Downtown Nashville

Photo courtesy of Flickr

The number of people visiting Music City each year keeps rising. About 15.2 million tourists visited Nashville in 2018 — nearly 5 percent more than in 2017's 14.5 million — the Nashville Convention & Visitors Corp announced.

To cap off a record-breaking year in visitors, an estimated 175,000 to 200,000 people attended Jack Daniel’s Music City Midnight: New Year’s Eve in Nashville last month. That number far exceeded the 100,000 attendees organizers originally expected.

The event resulted in $23 million in direct visitor spending, compared to $22.3 million in 2017.

What they said

“Major events like our New Year’s Eve and July 4th celebrations, the continued success of our sports teams, our ever-growing entertainment and music scenes, and even the establishment of British Airways’ nonstop flight from London once again showed that Nashville is a worldwide destination," Nashville Mayor David Briley said in a release.

“The momentum will surely continue this year with the NFL Draft in April and Gold Cup soccer returning to Nissan Stadium in July. We should all be proud of our city and be grateful for the hard-working men and women who make our tourism industry thrive.”

Key statistics about Nashville’s hospitality industry:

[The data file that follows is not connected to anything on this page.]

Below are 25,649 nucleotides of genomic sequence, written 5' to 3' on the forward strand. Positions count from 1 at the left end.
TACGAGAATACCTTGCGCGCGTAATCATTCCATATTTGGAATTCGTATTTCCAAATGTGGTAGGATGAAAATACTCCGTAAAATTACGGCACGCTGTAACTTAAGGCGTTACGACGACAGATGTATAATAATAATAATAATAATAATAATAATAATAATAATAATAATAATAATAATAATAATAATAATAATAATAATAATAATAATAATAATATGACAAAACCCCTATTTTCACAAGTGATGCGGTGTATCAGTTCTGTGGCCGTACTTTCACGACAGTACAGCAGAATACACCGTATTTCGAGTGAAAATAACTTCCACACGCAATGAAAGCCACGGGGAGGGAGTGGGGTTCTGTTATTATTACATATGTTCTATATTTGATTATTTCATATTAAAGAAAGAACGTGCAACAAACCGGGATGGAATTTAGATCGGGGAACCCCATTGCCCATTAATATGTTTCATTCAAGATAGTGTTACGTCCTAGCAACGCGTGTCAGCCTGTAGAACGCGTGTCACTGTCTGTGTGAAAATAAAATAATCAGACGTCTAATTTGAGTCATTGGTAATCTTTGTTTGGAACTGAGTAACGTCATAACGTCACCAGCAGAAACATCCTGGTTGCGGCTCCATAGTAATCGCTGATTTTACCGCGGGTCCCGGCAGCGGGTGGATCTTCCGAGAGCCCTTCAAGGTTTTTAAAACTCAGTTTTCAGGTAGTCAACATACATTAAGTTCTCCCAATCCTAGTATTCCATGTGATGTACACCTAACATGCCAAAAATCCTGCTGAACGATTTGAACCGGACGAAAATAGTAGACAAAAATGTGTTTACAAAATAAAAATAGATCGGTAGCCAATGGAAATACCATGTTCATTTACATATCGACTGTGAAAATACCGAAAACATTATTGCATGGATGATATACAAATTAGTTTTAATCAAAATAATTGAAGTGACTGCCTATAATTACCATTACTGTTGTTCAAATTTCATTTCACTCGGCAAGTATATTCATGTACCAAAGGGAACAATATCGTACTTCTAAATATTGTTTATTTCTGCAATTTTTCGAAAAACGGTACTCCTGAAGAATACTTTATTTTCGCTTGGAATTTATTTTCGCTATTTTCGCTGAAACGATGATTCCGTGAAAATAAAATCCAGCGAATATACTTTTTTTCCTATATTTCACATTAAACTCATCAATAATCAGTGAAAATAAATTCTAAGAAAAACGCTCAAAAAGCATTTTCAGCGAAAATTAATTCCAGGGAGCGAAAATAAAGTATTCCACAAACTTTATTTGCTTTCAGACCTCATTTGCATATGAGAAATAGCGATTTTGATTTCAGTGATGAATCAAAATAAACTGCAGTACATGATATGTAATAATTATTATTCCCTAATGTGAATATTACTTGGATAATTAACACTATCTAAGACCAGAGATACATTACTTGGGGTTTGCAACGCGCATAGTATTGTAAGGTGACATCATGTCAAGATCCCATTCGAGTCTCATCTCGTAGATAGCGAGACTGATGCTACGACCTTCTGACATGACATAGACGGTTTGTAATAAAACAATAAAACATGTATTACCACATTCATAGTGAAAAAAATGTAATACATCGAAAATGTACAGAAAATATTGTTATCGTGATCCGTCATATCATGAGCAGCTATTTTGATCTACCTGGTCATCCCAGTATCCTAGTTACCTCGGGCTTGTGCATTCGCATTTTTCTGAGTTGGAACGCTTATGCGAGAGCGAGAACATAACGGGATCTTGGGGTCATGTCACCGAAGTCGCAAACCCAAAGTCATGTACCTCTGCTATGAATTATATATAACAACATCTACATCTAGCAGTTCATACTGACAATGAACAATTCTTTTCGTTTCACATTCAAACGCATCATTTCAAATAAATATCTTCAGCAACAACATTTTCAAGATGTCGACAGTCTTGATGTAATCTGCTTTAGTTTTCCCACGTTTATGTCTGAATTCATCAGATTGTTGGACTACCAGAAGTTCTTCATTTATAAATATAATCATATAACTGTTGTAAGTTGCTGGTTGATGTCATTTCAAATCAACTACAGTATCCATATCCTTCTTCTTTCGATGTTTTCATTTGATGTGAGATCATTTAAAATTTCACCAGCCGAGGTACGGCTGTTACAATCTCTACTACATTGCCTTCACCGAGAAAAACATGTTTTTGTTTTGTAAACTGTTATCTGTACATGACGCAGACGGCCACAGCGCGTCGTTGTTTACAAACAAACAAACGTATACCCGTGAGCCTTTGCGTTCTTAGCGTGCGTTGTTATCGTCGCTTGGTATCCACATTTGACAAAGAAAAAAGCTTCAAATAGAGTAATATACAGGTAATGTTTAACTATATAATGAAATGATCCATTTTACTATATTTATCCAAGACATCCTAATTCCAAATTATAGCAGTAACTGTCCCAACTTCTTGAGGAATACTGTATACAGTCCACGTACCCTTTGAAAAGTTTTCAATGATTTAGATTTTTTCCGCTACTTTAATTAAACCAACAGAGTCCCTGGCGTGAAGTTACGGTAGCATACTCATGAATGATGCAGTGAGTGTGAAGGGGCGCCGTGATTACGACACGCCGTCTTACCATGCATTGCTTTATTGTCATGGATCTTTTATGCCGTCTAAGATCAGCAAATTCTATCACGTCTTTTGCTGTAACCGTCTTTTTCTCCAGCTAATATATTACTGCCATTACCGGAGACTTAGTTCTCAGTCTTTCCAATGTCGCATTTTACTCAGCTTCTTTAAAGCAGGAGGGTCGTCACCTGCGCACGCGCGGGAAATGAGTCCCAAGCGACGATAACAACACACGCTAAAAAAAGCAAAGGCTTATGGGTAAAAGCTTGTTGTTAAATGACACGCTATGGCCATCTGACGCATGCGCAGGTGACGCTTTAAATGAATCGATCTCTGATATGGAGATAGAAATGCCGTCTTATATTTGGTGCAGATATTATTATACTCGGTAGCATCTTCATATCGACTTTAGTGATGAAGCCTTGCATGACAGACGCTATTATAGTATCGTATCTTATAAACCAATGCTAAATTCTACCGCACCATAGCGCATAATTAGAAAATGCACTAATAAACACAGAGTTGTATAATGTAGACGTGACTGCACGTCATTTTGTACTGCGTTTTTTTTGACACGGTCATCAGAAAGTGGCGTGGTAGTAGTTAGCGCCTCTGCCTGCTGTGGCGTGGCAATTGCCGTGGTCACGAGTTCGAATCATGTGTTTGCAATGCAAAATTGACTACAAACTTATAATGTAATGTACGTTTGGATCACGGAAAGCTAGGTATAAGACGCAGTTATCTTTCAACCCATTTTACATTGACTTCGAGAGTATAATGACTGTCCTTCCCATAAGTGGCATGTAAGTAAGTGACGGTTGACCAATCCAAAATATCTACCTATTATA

The number of hotel rooms in Nashville has grown to 30,590, compared to 26,175 rooms five years ago.

 There are 5,014 hotel rooms under construction with another 8,995 that are in the stages of final planning/planning/prospect with a total of 14,009 rooms in the pipeline.

 20 new hotel properties have opened or will open in 2019; 15 properties opened in 2018 with nine in 2017 and five in 2016.

 133 new restaurants/bars opened in 2018, compared to 113 in 2017 and 90 in 2016. Already, 60 have been announced and are expected to open in 2019.

 Nashville International Airport (BNA) is one of the fastest growing airports in North America. It served almost 16 million passengers in 2018 on 14 airlines with 460 total daily flights to 70+ nonstop destinations.

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Dylan Skye Aycock is a Nashville-based journalist and photographer. As a reporter for Rover, Aycock follows transportation, housing and retail trends, as well as other hyperlocal and city-wide issues that affect residents in Green Hills and Belle Meade.

She previously contributed written and visual content to The Murfreesboro Pulse, American Songwriter Magazine and The Tennessean. Aycock earned a journalism degree from Middle Tennessee State University, where she honed her craft as editor-in-chief of Sidelines, the university's student-run publication. When she's not out on assignment or live-tweeting city council meetings, you can find her discovering new local spots or catching a show at one of Nashville's many music venues.


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